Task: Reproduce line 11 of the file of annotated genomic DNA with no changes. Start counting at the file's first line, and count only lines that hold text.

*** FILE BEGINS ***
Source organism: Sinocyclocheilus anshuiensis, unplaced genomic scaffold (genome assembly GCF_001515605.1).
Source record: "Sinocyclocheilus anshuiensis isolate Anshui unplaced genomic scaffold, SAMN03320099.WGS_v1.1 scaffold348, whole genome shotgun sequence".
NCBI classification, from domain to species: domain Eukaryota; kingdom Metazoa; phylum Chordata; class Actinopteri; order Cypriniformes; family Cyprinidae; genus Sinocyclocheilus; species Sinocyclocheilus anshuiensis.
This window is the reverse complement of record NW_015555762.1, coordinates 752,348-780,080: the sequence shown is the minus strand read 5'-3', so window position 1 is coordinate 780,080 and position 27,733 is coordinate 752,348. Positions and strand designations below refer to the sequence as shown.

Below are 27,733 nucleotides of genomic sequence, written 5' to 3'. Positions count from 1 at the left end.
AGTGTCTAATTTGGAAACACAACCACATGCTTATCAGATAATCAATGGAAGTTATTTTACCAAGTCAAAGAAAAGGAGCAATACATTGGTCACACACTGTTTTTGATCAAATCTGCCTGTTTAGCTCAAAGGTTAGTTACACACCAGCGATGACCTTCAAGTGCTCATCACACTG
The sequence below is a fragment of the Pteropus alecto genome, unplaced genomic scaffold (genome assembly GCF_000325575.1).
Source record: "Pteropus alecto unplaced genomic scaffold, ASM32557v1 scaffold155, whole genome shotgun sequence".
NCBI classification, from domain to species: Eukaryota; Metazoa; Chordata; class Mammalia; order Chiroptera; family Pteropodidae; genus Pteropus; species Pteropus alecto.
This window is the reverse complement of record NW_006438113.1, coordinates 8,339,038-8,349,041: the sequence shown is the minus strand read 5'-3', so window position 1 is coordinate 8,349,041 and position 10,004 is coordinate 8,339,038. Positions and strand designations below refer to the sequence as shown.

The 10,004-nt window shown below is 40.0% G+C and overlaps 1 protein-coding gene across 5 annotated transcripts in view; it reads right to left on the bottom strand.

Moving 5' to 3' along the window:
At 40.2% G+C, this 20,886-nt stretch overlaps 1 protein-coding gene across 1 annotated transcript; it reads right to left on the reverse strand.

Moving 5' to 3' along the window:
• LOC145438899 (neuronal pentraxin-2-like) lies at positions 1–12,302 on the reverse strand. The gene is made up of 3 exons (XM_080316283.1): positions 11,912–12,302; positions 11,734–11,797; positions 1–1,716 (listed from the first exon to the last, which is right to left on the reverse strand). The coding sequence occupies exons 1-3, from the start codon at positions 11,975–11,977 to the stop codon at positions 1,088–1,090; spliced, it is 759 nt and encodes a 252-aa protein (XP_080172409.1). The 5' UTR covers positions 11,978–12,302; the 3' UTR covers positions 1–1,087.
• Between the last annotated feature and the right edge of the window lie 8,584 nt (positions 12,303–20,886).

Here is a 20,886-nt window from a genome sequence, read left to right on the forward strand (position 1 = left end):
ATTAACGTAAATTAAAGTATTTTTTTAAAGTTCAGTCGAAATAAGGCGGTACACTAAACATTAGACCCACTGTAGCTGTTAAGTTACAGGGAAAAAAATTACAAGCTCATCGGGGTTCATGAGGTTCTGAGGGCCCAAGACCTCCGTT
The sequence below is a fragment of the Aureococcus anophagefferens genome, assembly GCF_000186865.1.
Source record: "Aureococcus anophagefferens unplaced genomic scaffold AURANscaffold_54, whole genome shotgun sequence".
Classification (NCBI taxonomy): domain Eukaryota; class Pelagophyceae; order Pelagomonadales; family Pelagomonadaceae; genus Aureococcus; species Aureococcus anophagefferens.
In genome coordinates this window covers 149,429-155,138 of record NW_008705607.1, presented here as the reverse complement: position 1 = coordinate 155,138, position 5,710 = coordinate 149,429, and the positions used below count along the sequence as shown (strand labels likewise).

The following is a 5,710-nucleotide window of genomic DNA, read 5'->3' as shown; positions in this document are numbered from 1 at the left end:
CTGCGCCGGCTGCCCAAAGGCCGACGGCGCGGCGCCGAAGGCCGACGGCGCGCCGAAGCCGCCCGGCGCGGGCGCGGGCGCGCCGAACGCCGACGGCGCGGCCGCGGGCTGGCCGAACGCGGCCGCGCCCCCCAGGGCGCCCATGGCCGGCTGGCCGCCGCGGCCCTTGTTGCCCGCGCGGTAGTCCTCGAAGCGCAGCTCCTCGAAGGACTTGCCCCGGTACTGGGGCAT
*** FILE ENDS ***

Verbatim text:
The 10,004-nt window shown below is 40.0% G+C and overlaps 1 protein-coding gene across 5 annotated transcripts in view; it reads right to left on the bottom strand.